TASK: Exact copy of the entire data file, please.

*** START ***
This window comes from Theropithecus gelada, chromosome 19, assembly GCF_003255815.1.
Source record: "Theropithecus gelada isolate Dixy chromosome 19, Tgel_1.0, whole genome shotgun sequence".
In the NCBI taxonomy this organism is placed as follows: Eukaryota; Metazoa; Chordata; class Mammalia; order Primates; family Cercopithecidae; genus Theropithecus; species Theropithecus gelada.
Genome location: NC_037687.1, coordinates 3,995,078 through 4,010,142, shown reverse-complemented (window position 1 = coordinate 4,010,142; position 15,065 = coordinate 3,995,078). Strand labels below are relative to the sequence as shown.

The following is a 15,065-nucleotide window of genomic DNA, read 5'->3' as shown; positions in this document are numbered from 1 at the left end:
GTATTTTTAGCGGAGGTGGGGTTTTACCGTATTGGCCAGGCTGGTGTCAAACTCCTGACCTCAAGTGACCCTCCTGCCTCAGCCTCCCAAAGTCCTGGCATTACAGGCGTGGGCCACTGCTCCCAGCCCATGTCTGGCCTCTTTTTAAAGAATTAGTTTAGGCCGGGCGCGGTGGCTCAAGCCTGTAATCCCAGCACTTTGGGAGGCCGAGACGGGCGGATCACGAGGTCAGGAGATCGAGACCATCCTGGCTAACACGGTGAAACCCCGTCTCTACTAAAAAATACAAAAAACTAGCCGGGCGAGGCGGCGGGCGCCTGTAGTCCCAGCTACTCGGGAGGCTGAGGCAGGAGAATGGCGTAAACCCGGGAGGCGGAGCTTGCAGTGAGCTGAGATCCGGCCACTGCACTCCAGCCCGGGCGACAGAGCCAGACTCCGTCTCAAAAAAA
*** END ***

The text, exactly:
This window comes from Theropithecus gelada, chromosome 19, assembly GCF_003255815.1.
Source record: "Theropithecus gelada isolate Dixy chromosome 19, Tgel_1.0, whole genome shotgun sequence".
In the NCBI taxonomy this organism is placed as follows: Eukaryota; Metazoa; Chordata; class Mammalia; order Primates; family Cercopithecidae; genus Theropithecus; species Theropithecus gelada.
Genome location: NC_037687.1, coordinates 3,995,078 through 4,010,142, shown reverse-complemented (window position 1 = coordinate 4,010,142; position 15,065 = coordinate 3,995,078). Strand labels below are relative to the sequence as shown.

The following is a 15,065-nucleotide window of genomic DNA, read 5'->3' as shown; positions in this document are numbered from 1 at the left end:
GTATTTTTAGCGGAGGTGGGGTTTTACCGTATTGGCCAGGCTGGTGTCAAACTCCTGACCTCAAGTGACCCTCCTGCCTCAGCCTCCCAAAGTCCTGGCATTACAGGCGTGGGCCACTGCTCCCAGCCCATGTCTGGCCTCTTTTTAAAGAATTAGTTTAGGCCGGGCGCGGTGGCTCAAGCCTGTAATCCCAGCACTTTGGGAGGCCGAGACGGGCGGATCACGAGGTCAGGAGATCGAGACCATCCTGGCTAACACGGTGAAACCCCGTCTCTACTAAAAAATACAAAAAACTAGCCGGGCGAGGCGGCGGGCGCCTGTAGTCCCAGCTACTCGGGAGGCTGAGGCAGGAGAATGGCGTAAACCCGGGAGGCGGAGCTTGCAGTGAGCTGAGATCCGGCCACTGCACTCCAGCCCGGGCGACAGAGCCAGACTCCGTCTCAAAAAAA